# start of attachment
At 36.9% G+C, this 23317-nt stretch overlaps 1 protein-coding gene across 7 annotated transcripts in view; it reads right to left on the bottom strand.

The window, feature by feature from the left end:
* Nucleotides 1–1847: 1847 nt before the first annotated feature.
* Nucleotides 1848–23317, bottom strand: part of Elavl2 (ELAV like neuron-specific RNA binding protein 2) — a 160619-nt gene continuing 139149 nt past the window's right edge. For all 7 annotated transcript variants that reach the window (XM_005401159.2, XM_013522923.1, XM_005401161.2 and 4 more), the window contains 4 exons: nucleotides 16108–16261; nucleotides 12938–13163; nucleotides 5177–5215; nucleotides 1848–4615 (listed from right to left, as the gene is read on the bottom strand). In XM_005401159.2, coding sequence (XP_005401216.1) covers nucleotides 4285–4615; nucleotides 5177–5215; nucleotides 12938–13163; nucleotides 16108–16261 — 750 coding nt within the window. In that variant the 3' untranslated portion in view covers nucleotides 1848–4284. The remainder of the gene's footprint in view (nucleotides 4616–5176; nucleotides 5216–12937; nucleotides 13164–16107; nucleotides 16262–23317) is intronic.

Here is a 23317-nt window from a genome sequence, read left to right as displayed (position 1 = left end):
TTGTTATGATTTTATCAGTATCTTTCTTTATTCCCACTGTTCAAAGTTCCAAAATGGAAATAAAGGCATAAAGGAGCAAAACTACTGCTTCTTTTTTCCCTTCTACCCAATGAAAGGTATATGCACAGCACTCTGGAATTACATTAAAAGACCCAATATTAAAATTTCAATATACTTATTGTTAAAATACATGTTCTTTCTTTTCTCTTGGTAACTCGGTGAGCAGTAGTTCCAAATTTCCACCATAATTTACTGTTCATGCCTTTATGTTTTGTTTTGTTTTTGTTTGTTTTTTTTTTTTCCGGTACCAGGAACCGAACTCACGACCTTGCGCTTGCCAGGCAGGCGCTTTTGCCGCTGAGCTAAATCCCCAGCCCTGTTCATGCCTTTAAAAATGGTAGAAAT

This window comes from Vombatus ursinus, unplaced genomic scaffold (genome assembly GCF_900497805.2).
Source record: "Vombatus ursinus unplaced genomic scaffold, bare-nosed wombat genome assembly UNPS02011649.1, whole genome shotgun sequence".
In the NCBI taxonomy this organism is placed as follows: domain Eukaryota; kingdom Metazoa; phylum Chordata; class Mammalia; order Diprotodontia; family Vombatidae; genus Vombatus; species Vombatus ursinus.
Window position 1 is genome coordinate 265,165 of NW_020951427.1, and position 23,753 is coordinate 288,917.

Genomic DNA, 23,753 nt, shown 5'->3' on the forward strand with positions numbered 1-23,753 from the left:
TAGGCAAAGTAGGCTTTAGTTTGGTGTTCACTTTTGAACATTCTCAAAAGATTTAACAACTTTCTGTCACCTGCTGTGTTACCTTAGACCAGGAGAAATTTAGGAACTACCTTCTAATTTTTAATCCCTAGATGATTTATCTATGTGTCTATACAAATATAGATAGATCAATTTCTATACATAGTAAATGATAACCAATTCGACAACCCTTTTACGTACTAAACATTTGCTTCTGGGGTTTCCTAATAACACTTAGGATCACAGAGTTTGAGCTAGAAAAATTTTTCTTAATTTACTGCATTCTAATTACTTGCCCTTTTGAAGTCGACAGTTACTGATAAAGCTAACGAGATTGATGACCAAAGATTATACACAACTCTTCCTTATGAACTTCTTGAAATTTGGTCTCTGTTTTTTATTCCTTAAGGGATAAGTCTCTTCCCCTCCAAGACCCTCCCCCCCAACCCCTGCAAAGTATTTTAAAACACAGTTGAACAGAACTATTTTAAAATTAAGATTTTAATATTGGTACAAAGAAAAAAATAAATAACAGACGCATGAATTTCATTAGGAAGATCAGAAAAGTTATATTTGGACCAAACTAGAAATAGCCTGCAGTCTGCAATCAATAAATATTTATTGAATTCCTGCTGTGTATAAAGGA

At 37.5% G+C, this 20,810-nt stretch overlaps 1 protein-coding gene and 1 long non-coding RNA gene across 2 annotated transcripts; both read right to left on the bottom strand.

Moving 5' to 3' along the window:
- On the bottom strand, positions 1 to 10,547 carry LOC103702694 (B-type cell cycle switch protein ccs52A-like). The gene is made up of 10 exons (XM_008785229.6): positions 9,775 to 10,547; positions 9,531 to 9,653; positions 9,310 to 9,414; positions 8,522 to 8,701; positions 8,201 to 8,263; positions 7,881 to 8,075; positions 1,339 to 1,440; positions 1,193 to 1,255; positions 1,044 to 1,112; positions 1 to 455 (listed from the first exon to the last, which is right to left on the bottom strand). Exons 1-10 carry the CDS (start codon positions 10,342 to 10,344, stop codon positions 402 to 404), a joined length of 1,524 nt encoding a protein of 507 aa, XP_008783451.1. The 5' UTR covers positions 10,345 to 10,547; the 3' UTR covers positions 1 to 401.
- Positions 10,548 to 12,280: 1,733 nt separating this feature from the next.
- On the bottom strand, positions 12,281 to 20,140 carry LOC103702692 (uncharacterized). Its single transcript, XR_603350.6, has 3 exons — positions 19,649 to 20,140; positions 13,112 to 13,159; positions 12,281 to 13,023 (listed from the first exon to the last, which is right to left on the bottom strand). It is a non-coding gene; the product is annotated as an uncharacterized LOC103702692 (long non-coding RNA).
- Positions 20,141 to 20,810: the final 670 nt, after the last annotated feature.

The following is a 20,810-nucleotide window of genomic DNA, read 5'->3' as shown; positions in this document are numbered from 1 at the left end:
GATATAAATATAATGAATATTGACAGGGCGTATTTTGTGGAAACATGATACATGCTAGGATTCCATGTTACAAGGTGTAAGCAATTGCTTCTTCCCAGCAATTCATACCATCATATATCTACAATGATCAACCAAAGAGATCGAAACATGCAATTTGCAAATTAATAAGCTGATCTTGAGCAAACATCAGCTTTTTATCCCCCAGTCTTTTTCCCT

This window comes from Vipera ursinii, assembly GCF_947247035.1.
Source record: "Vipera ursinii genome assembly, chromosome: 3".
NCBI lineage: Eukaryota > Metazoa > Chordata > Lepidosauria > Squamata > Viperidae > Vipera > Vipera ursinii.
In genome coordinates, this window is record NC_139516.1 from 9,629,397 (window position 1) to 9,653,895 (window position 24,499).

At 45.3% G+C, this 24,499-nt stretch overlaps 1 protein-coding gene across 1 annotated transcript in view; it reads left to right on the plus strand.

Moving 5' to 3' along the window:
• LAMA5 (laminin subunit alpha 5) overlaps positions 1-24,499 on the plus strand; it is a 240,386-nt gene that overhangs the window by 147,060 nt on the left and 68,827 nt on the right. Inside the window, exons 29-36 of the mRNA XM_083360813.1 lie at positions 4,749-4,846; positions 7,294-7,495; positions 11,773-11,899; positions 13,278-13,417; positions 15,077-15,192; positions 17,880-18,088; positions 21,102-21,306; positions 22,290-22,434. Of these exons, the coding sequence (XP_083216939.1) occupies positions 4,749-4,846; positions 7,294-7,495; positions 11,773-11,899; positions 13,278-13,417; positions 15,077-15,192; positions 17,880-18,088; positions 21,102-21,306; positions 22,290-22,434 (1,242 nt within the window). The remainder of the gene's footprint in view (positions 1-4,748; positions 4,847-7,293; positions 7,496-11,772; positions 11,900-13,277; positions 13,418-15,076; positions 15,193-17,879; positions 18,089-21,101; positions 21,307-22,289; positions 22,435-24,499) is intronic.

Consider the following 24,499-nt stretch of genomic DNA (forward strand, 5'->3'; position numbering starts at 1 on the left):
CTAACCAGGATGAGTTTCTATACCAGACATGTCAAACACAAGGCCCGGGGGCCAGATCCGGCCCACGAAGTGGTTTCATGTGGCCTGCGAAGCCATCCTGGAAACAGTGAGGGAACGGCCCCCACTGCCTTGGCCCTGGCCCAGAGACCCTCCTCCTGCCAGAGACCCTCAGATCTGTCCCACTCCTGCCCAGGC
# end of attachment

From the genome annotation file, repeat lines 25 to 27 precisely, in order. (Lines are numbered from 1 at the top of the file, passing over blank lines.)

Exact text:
At 45.3% G+C, this 24,499-nt stretch overlaps 1 protein-coding gene across 1 annotated transcript in view; it reads left to right on the plus strand.

Moving 5' to 3' along the window:
• LAMA5 (laminin subunit alpha 5) overlaps positions 1-24,499 on the plus strand; it is a 240,386-nt gene that overhangs the window by 147,060 nt on the left and 68,827 nt on the right. Inside the window, exons 29-36 of the mRNA XM_083360813.1 lie at positions 4,749-4,846; positions 7,294-7,495; positions 11,773-11,899; positions 13,278-13,417; positions 15,077-15,192; positions 17,880-18,088; positions 21,102-21,306; positions 22,290-22,434. Of these exons, the coding sequence (XP_083216939.1) occupies positions 4,749-4,846; positions 7,294-7,495; positions 11,773-11,899; positions 13,278-13,417; positions 15,077-15,192; positions 17,880-18,088; positions 21,102-21,306; positions 22,290-22,434 (1,242 nt within the window). The remainder of the gene's footprint in view (positions 1-4,748; positions 4,847-7,293; positions 7,496-11,772; positions 11,900-13,277; positions 13,418-15,076; positions 15,193-17,879; positions 18,089-21,101; positions 21,307-22,289; positions 22,435-24,499) is intronic.